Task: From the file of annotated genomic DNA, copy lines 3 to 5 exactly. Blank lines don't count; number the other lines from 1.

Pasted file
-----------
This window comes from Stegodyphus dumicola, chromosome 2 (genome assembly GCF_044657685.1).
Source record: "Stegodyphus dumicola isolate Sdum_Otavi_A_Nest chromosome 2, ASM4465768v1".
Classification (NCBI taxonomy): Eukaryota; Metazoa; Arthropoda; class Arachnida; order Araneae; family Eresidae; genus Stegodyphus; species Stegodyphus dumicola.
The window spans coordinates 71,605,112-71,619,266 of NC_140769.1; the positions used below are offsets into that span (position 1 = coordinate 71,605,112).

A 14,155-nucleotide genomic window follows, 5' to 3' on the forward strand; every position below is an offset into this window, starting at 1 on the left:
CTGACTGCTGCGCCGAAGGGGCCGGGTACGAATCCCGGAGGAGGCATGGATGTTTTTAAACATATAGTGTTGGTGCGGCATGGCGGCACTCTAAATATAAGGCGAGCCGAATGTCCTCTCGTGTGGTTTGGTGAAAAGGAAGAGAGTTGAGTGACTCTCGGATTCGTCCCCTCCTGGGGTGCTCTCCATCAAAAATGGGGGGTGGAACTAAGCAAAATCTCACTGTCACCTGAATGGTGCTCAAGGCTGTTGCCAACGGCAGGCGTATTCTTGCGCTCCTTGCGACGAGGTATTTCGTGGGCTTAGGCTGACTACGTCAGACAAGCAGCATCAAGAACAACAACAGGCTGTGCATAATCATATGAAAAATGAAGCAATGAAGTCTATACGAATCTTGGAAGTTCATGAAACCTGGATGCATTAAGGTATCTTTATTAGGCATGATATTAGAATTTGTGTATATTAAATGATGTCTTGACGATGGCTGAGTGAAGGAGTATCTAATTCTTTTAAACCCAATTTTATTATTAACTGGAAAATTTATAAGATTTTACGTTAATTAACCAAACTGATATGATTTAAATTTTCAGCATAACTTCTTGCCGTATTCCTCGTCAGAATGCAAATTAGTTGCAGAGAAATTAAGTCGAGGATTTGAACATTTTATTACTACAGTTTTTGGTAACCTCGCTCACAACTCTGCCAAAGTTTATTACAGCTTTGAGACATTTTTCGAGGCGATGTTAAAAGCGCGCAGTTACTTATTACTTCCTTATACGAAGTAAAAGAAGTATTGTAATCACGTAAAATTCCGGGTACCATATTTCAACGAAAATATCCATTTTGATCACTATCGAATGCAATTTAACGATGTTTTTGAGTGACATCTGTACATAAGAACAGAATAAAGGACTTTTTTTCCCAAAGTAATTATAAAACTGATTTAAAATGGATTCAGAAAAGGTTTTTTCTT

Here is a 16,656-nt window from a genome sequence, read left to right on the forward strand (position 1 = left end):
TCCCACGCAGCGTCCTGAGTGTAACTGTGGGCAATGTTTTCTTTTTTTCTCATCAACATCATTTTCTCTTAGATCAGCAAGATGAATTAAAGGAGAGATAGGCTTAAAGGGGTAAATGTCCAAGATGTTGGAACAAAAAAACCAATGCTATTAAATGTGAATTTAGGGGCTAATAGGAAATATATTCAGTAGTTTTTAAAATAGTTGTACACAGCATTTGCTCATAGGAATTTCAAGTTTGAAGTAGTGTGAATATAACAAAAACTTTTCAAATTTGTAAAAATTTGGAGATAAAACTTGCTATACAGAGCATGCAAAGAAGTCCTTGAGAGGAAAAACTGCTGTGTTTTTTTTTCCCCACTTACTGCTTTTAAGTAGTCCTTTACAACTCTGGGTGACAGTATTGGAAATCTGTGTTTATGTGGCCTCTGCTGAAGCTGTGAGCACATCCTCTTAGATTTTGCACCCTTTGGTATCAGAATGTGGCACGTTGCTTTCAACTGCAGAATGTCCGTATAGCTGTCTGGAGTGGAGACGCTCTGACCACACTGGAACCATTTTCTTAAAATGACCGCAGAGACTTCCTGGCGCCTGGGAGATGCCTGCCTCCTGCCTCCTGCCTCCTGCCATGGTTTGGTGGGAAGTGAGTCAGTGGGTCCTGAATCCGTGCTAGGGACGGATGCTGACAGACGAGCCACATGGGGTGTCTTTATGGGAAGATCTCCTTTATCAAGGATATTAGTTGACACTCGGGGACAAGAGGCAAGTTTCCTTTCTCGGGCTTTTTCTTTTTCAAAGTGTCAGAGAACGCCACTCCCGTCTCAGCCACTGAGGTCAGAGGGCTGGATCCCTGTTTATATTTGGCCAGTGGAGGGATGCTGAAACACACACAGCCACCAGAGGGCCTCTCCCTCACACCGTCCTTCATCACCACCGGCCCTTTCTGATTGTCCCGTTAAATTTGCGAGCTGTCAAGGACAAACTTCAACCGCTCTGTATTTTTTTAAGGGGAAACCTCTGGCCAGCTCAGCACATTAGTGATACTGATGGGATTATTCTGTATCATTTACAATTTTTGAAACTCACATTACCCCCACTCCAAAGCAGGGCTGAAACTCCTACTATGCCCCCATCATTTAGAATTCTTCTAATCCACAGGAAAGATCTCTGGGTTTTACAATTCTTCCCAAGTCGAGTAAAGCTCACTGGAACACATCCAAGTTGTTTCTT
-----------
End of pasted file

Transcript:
Classification (NCBI taxonomy): Eukaryota; Metazoa; Arthropoda; class Arachnida; order Araneae; family Eresidae; genus Stegodyphus; species Stegodyphus dumicola.
The window spans coordinates 71,605,112-71,619,266 of NC_140769.1; the positions used below are offsets into that span (position 1 = coordinate 71,605,112).

A 14,155-nucleotide genomic window follows, 5' to 3' on the forward strand; every position below is an offset into this window, starting at 1 on the left: